Nancy McCallion

When McCallion was asked why she liked traditional folk music, she said that she enjoyed the honesty of the emotions in first person ballad songs. She said, “There’s an old Irish folk song called ‘Blackwater Side.’ It’s a very real, human kind of story.  It’s not romanticized. It tells the story without telling you how to feel about the story, which is one of the things I like about the narrative songs.”

One of McCallion’s favorite original songs is “I’m Not as Willing.”  It is a waltz. McCallion feels there is an emotional punch added by the rhythm of the style. “There is something mournful about the waltz time signature.”

McCallion enjoys performing “I’m Not as Willing” because of the moment the song captured. “I wrote the song when I was feeling down.  I was on the road and homesick. I had a long-term relationship that wasn’t going well. It was very real as far as what I was feeling at the time,” she said.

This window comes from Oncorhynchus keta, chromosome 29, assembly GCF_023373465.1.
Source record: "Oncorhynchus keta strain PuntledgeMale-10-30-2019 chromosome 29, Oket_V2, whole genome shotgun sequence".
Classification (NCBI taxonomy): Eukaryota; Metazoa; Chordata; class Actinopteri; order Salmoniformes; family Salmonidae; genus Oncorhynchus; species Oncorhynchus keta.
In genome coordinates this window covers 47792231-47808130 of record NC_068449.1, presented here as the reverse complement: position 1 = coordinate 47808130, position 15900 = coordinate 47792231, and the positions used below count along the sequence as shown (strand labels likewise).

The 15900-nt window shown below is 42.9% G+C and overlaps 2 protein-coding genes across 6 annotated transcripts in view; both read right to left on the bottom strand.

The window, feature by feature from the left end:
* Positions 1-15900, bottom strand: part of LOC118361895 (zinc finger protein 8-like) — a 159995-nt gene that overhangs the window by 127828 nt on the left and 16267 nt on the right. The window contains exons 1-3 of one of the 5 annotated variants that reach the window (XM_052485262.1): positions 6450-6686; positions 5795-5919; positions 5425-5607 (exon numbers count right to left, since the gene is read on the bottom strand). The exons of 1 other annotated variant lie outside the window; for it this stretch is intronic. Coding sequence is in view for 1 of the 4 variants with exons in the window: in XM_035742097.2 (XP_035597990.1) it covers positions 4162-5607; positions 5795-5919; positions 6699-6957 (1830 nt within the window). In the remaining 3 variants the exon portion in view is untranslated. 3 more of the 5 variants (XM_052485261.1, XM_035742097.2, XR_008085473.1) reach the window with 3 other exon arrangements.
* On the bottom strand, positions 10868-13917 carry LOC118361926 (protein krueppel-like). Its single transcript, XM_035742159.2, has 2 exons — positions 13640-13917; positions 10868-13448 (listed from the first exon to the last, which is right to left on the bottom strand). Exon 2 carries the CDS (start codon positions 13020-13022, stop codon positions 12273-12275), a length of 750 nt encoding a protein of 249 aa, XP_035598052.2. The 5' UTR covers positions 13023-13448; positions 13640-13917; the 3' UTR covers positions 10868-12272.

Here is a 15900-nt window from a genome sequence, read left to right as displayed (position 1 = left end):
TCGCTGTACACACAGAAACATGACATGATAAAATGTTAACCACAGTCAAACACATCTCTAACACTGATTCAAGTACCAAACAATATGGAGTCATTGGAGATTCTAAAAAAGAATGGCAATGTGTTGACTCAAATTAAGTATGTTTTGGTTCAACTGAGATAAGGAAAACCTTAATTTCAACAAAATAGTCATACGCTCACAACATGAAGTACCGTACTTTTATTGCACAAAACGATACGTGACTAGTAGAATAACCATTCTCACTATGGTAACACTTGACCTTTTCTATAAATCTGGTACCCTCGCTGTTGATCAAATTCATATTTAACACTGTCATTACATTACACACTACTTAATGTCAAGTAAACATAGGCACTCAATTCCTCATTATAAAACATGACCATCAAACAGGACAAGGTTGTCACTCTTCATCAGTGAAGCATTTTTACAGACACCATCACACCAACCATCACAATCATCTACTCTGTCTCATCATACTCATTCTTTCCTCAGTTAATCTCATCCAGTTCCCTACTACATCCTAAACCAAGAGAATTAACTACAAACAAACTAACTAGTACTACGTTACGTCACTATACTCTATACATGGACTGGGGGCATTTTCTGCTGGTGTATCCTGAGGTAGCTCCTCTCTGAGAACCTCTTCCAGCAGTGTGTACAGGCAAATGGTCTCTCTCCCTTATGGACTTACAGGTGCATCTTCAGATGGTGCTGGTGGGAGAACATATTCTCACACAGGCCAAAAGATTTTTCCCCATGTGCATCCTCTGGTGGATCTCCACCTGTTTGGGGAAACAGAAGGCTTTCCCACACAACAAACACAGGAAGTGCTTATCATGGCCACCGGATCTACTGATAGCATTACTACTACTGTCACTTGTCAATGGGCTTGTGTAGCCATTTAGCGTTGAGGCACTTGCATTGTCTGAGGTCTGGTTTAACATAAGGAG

Below are the first few lines of the song.

I’m Not as Willing

Nancy McCallion

I saw you dancing with your sister in law

A black-eyed cajun in a Texas dance hall

Sure of your feet and sure of your smile

Good for a dance, and a kiss and a while

Oh but I’m not pretending you weren’t looking at me

But I’m not as willing as I used to be

 

McCallion was asked for a piece of poetry she would like to share. She chose this Sonnet to share with us.

The Kaibab Squirrel

By Nancy McCallion

The Kaibab squirrel, lacking in all shame

poses for pictures, grasps for commissions,

French fries, sugar cones, other concessions.

A squirrel, yes, perhaps, only in name

He would peel your pocket to find spare change.

No blinks at click or flash, his impression

posture perfect, in high definition

foregrounded in a rectangle, and framed.

What brings you here, for surely you are lost?

Sciurus, scurrying salesman confined

to posing for self-same selfies. It pays,

He says, now conversational. The cost

is minimal, the memories divine

da Vinci didn’t work for free. No way